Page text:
Recently I encountered some of these problems first hand. First, there were problems or issues where scripts (.bat and .ps1) failed to copy files as they had done previously on Windows Server 2008 R2. File and folder permissions were all correctly set as needed to let a non-Administrator account access and change files as per the scripts – but the scripts wouldn’t work without throwing permissions errors. Things got even more confusing when I couldn’t even run these scripts myself unless I was either logged in directly as the ‘Administrator’ OR unless I was using an elevated command prompt when logged in as a member of the Administrators Group but no as the actual Administrator.

The problem, though, is that I had already turned off UAC – so the fact that additional ‘escalation’ of privilege was required ‘to get stuff done’ kind of threw me for a loop. What drove me batty, though, was that when I was logged in to these servers as non-Administrator (even though my login was a member of the Administrators Group) I couldn’t create new folders without being thrown a prompt telling me I’d need to ‘get permissions’ to create folders. And, to be clear: I wasn’t trying to create folders in C:\Windows or at the root of the C:\ drive; I was simply trying to create new directories in the D:\ drive (in a folder owned by ‘Administrator’). That, however, was my clue that UAC was still, somehow, turned on.

Which, in turn, is why I say that UAC is actually more than a failure on Windows Server 2012 R2 – because you can’t simply turn it off from the Control Panel as you used to do. Instead, you actually have to go out and hack the registry to turn it off.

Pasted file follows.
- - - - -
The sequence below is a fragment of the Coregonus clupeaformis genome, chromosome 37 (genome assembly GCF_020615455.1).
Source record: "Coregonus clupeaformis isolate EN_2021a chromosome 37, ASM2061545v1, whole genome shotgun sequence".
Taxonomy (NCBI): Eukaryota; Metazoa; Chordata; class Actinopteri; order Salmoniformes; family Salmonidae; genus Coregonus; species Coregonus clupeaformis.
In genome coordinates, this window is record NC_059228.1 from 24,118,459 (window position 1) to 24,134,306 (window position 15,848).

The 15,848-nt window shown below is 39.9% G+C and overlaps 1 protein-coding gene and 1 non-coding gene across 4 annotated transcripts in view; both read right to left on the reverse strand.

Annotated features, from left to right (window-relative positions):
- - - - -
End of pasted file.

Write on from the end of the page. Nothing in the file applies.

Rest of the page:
In the end, if UAC can’t protect end-users from the debacle that ‘freeware’ has become, then it’s arguable that it doesn’t serve much of a point. And, if I’m honest, I’ve never been that much of a fan of UAC as a ‘protection’ for typical end-users. Personally, I’m pretty sure that what end-users ‘hear’ or ‘see’ when a UAC prompt pops up is something that asks them the equivalent of “Do you want to keep getting stuff done, or would you like to stop what you’re doing?” – because the actual warning texts are ‘mumbo jumbo’ to typical end users. So, for my own workstation and on servers I manage I’ve always turned it off – in favor or just practicing ‘safe computing’ instead.

The problem, however, is that it looks like Microsoft has ‘upped the ante’ with Windows Server 2012R2 by forcing administrators to jump through additional hoops just to turn this ‘feature’ off. But whenever I’m forced to hack the registry to be able to administer things the way I think I logically should be able to do in the first place, then I’m going to argue that Microsoft is actually doing more harm than good – because pretending that ‘forcing’ users to keep UAC on for non-Administrator accounts is just that much more likely to force users to log in and run everything as ‘Administrator’ instead of trying to branch out and using least privilege. Meaning that UAC has gone from being a nuisance to a potential, and serious, liability. Either way though, it’s clearly a failure at protecting what it was designed to do.